top of page
  • Writer's pictureMecca Curtice, CCDT, CTDI

The Learning Experiences in a Dog's Life

Updated: Nov 14

Often, I think about the learning experiences a dog has had in its life. Those experiences good or bad will affect a dog.

I might observe a puppy and wonder how was the puppy's mother during her pregnancy? Did the mother have a pleasant environment or was it full of stress? That environment will have an effect on the puppy too. Before a litter of pups are born, they too are having experiences.


I've had the opportunity to teach young dogs and I always want their experiences to be good. We step into an unknown environment and it's my goal to set them up for success.


When I meet a dog with a behavior problem one of the first steps is to start asking questions about the dogs previous learning experiences. Is this really a behavior problem? Or is this a behavior that is in the genetics of the dog?


We must all remember to understand the breeds and your specific dog. As I continue to work with the dog in front of me. I see that dog as unique no matter what breed it is the dog in front of me is still learning. Dogs are learning all the time, from the puppy stage, their adolescent phase, and then they grow into adults.


I always suggest anyone with an onset of sudden behavior change to seek a veterinarian for a checkup. This will help to rule out any underlying pain issues. Pain issues can cause problems and should always be checked.


For thousands of years dogs have been bred and some dogs are still working on farms and being used for jobs. Years ago, dogs had jobs and were bred for specific jobs. Which brings us the dogs of today.

When we choose to bring a dog into our lives their learning experiences continues. We continue to learn more about the dog we chose, because every dog is unique. When a behavior starts, we must first think about the behavior. Is it really a problem or was it bred into them? Is it part of their genetics?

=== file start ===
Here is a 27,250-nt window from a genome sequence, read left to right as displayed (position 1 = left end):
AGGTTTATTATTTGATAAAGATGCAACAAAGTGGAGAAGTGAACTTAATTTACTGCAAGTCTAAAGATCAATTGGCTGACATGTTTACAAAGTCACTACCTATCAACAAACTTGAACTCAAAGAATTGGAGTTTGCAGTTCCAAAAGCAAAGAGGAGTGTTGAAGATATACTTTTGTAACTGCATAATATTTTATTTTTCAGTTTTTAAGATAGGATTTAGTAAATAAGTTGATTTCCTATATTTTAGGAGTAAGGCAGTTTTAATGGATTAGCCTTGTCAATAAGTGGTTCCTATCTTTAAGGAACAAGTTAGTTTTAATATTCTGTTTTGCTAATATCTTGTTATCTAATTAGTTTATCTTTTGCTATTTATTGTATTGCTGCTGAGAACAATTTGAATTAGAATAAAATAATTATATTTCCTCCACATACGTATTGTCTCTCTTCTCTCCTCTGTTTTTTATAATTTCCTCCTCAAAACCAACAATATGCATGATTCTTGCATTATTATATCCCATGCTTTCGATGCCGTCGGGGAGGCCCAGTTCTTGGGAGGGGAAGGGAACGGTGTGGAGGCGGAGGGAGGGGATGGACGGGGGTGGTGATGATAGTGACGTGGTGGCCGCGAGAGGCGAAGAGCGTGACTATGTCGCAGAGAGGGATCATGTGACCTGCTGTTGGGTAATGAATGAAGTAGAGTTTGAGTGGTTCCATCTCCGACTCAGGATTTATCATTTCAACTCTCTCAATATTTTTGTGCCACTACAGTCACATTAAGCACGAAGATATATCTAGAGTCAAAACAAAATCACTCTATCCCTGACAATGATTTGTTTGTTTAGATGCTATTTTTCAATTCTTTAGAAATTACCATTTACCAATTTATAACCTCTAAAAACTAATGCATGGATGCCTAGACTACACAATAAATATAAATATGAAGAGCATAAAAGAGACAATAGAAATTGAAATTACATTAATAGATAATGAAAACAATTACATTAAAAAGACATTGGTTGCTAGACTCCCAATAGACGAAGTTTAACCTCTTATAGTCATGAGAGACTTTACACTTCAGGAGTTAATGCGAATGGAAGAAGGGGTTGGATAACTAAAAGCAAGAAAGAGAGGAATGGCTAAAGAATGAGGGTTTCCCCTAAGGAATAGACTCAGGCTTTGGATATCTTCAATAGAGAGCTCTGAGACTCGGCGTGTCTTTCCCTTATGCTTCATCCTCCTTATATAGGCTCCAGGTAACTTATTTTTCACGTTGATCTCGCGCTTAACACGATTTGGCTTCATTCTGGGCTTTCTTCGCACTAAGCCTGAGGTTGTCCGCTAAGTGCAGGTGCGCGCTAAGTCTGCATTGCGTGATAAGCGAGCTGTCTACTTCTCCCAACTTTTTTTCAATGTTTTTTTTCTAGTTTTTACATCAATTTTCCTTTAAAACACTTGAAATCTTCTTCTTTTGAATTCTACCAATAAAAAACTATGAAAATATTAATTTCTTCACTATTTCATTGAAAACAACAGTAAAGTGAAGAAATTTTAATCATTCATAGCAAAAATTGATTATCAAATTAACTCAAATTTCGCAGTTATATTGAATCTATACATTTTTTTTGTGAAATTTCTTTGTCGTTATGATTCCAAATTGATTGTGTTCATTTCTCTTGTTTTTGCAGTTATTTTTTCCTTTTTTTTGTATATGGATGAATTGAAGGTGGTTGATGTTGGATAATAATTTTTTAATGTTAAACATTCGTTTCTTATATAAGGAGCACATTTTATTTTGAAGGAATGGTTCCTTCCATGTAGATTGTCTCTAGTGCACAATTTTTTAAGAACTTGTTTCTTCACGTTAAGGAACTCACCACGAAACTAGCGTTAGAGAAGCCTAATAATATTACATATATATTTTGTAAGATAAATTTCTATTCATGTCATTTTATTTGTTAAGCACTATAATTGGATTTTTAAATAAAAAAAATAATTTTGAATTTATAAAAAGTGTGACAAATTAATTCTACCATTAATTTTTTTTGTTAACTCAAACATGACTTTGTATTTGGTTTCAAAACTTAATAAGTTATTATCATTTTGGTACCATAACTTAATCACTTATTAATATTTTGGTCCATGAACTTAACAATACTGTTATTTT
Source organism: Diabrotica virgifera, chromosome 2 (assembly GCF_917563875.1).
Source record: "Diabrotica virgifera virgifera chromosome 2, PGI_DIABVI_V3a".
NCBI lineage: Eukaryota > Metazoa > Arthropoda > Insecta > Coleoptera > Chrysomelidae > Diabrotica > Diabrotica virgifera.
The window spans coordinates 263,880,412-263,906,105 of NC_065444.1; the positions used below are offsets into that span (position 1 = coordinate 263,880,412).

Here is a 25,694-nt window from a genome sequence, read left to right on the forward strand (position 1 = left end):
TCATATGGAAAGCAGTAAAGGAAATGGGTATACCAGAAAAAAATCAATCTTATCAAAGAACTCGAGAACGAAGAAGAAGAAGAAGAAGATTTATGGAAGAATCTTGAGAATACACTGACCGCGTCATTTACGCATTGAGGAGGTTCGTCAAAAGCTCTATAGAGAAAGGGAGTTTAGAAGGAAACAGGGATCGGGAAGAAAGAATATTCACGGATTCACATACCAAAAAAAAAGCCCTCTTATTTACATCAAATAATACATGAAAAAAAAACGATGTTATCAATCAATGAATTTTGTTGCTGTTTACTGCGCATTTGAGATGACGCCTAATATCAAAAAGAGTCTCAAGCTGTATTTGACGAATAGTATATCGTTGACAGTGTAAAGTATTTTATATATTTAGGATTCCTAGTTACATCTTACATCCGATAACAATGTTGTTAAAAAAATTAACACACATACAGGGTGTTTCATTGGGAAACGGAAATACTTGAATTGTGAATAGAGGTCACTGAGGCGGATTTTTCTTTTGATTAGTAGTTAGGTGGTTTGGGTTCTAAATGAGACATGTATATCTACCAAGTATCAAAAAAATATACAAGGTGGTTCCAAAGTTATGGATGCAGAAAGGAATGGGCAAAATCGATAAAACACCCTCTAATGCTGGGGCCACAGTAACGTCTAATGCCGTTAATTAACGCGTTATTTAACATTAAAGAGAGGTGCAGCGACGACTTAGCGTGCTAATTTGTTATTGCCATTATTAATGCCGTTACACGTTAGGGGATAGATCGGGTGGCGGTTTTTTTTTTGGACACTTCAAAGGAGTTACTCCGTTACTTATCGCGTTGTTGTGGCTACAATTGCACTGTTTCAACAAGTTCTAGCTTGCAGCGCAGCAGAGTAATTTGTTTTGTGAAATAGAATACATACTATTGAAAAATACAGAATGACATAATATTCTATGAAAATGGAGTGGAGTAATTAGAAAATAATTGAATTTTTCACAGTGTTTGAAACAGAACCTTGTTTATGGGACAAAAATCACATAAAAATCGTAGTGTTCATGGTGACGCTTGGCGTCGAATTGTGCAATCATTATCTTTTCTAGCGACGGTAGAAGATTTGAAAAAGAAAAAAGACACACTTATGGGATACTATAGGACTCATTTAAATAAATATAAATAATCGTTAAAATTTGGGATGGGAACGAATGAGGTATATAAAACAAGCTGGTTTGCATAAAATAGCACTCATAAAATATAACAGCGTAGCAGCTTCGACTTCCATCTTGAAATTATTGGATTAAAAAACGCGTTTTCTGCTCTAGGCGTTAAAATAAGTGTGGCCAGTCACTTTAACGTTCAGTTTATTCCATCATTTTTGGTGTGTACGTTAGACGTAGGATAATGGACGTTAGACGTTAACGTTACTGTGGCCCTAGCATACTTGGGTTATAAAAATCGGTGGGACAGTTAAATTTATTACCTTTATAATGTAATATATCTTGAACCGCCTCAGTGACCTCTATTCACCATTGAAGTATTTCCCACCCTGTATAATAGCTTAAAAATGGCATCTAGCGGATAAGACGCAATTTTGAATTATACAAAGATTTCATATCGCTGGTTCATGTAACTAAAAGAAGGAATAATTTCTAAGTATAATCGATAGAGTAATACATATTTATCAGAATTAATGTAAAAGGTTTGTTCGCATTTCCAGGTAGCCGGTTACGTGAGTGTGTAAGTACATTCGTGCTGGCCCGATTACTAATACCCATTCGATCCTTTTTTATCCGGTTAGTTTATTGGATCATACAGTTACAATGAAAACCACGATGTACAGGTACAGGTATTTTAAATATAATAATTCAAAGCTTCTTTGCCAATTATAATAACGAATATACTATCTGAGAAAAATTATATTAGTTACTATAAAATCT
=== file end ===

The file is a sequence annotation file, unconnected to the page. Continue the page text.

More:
Our learning continues too as we work with the dog in front of us. Sure, we can train basic skills, but some breeds may wander out of the yard and travel for miles. This is why it is best to use good management to prevent this. A physical fence would be a great option and 100% supervision. Some breeds may not do well with a recall coming back to you.


The breed groups:

• Sporting

• Hound

• Working

• Terrier

• Toy

• Non-Sporting

• Herding



If you are interested in learning more, you can set up a consultation and we can discuss your breed and what realistic goals you have for the dog and your lives.


Set up a consultation at www.meccacurtice.com for your dog training needs and learning more about your dog.



Mecca Curtice, CDBC, CCDT, FDM

Sheboygan, WI.

© 2023 Mecca Curtice Mecca's All Breed Dog Training, LLC.







16 views0 comments

Recent Posts

See All
Post: Blog2_Post
bottom of page